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SEGMENTAL NEUROFIBROMATOSIS (SNF) IN CHILDREN, ADOLESCENTS, AND YOUNG ADULTS (C-A-YA)
Objectives: To study the clinical features, improve recognition, and discuss the clinical implication of SNF.
Methods: All cases of SNF under age 30, seen at the Cleveland Clinic Foundation between 1990–2005 were reviewed (51). A literature search for cases of SNF between 1984–2005 was undertaken. Patients were separated into those <30 years (58) and >30 years (53).
Results: A total of 162 patients were analyzed <30 years (109), >30 years (53). M/F ratio and side effectes were not significantly different. All races were affected. At least 13 cases were bilateral/segmental. The trunk was most commonly involved, followed by the arm, leg, and least often the face. In some contiguous areas (arm & trunk) were affected. Under age 30 CAL macules were most common followed by freckling, NF, and plexiform NF. Lisch nodules were rare. In the >30 age group NF were most common followed by CAL macules, plexiform NF, and freckling. Lisch nodules were rare. 2 patients had internal NF resulting in severe pain, motor and sensory dysfunctions.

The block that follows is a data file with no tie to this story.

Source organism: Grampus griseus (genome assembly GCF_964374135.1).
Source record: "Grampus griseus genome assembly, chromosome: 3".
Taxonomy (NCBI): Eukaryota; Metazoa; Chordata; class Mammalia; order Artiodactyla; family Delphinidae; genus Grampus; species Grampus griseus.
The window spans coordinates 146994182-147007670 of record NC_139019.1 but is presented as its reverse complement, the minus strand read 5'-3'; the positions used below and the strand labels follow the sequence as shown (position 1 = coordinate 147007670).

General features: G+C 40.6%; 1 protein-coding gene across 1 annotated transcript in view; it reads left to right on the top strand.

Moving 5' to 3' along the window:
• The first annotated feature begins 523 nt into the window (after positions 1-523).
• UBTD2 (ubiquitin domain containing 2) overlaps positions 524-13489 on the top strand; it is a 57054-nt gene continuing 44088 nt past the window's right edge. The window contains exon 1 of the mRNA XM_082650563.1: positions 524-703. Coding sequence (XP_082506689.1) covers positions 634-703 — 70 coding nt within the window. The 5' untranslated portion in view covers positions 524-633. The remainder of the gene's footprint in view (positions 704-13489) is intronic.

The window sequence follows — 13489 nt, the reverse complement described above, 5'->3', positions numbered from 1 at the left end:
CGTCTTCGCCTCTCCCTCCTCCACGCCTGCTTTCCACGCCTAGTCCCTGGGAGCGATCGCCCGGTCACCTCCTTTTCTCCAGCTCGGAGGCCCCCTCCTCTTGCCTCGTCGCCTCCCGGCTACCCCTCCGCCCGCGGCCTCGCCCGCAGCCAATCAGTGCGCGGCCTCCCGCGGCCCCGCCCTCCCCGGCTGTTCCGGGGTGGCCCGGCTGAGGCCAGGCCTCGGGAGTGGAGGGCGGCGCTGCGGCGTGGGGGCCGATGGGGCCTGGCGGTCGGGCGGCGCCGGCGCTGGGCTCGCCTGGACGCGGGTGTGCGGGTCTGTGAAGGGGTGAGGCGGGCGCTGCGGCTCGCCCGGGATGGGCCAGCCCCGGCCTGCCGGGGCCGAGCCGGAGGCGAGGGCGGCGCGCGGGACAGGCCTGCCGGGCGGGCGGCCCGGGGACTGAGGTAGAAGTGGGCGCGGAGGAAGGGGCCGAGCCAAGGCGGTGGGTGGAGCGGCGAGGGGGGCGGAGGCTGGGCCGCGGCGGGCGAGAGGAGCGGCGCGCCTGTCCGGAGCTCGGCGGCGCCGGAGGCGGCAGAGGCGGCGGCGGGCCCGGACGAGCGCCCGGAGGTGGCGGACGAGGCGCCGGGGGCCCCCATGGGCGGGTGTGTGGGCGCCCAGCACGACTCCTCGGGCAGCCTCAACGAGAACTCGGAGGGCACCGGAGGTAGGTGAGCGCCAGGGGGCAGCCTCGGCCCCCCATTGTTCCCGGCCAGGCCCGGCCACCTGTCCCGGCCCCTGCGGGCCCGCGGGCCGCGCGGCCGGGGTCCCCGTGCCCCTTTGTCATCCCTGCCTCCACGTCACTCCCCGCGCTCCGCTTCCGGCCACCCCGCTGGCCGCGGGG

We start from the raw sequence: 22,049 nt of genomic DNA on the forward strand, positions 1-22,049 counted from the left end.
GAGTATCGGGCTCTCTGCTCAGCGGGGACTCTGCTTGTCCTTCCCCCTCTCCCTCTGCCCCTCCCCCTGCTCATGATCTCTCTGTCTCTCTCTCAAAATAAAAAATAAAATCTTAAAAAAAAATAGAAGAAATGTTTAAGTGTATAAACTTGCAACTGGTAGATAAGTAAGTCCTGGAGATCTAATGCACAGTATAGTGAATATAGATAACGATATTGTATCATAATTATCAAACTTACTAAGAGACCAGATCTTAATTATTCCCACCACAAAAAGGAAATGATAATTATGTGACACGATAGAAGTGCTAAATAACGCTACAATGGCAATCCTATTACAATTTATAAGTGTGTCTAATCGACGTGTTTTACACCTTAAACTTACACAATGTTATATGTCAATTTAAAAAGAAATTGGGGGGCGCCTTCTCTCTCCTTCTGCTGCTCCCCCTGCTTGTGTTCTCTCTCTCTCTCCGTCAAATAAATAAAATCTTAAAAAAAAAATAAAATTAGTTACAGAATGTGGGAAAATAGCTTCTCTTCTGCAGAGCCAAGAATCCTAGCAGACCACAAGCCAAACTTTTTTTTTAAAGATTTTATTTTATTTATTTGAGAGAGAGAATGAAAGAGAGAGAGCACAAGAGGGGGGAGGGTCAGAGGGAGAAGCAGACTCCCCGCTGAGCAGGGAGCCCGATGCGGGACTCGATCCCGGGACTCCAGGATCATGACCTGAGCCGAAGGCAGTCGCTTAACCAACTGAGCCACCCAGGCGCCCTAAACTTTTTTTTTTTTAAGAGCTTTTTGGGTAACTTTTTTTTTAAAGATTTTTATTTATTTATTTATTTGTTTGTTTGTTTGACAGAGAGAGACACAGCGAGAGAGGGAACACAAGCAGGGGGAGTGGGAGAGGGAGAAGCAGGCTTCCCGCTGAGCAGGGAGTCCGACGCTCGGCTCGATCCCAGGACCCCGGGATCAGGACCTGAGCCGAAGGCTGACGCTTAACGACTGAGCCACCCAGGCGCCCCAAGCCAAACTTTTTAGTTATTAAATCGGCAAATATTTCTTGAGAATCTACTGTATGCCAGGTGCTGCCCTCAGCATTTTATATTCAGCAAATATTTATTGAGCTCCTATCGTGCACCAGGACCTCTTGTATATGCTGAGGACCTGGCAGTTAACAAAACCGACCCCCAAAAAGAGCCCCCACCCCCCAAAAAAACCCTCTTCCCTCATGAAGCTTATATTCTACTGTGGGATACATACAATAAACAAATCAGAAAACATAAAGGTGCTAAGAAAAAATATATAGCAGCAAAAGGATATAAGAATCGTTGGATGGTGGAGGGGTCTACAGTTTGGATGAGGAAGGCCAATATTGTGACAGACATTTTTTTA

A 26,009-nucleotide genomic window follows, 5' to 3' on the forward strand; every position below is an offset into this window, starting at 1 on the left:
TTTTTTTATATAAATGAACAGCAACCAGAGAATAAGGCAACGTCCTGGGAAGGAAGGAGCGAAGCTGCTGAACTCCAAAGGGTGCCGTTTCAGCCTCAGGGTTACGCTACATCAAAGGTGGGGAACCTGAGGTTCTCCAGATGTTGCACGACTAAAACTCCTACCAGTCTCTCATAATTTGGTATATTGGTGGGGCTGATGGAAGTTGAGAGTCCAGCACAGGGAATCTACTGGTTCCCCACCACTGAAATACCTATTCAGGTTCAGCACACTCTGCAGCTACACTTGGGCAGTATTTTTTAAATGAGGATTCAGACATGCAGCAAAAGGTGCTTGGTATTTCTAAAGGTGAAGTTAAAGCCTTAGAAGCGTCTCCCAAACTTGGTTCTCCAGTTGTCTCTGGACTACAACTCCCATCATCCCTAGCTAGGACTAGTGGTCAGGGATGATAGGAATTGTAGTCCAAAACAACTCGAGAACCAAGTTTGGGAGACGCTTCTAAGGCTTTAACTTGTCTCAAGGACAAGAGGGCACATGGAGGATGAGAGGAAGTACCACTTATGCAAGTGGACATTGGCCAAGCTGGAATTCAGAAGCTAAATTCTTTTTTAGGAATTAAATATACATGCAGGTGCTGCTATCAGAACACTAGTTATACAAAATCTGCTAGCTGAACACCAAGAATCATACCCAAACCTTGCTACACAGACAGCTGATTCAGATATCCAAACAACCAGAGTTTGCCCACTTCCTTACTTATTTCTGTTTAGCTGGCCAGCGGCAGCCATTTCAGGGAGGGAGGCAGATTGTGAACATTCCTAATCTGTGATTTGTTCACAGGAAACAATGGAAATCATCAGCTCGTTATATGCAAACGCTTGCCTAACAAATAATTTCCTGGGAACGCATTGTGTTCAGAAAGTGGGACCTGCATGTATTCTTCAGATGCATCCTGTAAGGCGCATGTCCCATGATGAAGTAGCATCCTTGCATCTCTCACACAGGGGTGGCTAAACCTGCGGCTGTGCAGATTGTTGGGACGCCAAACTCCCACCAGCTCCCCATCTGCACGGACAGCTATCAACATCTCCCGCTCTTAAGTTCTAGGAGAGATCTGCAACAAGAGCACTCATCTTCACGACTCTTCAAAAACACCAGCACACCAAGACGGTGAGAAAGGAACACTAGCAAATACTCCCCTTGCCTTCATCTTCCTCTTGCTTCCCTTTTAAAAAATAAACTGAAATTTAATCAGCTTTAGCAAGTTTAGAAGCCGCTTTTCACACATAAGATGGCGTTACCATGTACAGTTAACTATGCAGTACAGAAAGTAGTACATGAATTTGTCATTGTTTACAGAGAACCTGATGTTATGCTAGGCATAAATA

Conclusion: The incidence of SNF has not been well studied. Our CCF series suggests it is not rare. Only a few patients have had DNA studies so we cannot be sure that every patient in our series truly has a post zygotic mutation of CHR-17. None of our patients had 1° relatives with either the generalized or segmental form of NF-I. The genetic risks seem limited. This group of patients lacked the severe systemic manifestation of NF-I such as MR, LD, epilepsy, scoliosis, ONG, etc. The most severe disabilities occurred in the 2 patients with deep NF causing pain and sensory/motor disability. Further DNA studies and longitudinal studies of this disorder are needed to better understand its etiology and prognosis.